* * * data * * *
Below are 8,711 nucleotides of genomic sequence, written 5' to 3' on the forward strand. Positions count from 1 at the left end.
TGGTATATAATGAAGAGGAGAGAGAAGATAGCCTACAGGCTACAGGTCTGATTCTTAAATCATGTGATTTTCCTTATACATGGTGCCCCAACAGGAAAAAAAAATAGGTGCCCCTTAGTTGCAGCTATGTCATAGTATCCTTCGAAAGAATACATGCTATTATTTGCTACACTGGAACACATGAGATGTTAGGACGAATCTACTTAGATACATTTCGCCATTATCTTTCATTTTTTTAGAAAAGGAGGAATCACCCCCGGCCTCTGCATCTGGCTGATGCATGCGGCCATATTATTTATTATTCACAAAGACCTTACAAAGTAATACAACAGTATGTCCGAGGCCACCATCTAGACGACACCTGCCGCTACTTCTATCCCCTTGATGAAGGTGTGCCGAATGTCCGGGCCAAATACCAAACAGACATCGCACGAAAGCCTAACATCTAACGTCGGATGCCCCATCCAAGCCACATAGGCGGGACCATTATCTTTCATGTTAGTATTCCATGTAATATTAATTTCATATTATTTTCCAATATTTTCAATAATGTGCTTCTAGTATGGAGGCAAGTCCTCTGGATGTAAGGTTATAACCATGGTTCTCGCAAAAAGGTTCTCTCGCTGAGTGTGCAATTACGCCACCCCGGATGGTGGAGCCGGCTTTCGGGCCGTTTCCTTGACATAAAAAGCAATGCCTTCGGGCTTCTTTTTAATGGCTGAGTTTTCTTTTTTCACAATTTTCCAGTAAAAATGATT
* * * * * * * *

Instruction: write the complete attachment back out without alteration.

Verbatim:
Below are 8,711 nucleotides of genomic sequence, written 5' to 3' on the forward strand. Positions count from 1 at the left end.
TGGTATATAATGAAGAGGAGAGAGAAGATAGCCTACAGGCTACAGGTCTGATTCTTAAATCATGTGATTTTCCTTATACATGGTGCCCCAACAGGAAAAAAAAATAGGTGCCCCTTAGTTGCAGCTATGTCATAGTATCCTTCGAAAGAATACATGCTATTATTTGCTACACTGGAACACATGAGATGTTAGGACGAATCTACTTAGATACATTTCGCCATTATCTTTCATTTTTTTAGAAAAGGAGGAATCACCCCCGGCCTCTGCATCTGGCTGATGCATGCGGCCATATTATTTATTATTCACAAAGACCTTACAAAGTAATACAACAGTATGTCCGAGGCCACCATCTAGACGACACCTGCCGCTACTTCTATCCCCTTGATGAAGGTGTGCCGAATGTCCGGGCCAAATACCAAACAGACATCGCACGAAAGCCTAACATCTAACGTCGGATGCCCCATCCAAGCCACATAGGCGGGACCATTATCTTTCATGTTAGTATTCCATGTAATATTAATTTCATATTATTTTCCAATATTTTCAATAATGTGCTTCTAGTATGGAGGCAAGTCCTCTGGATGTAAGGTTATAACCATGGTTCTCGCAAAAAGGTTCTCTCGCTGAGTGTGCAATTACGCCACCCCGGATGGTGGAGCCGGCTTTCGGGCCGTTTCCTTGACATAAAAAGCAATGCCTTCGGGCTTCTTTTTAATGGCTGAGTTTTCTTTTTTCACAATTTTCCAGTAAAAATGATT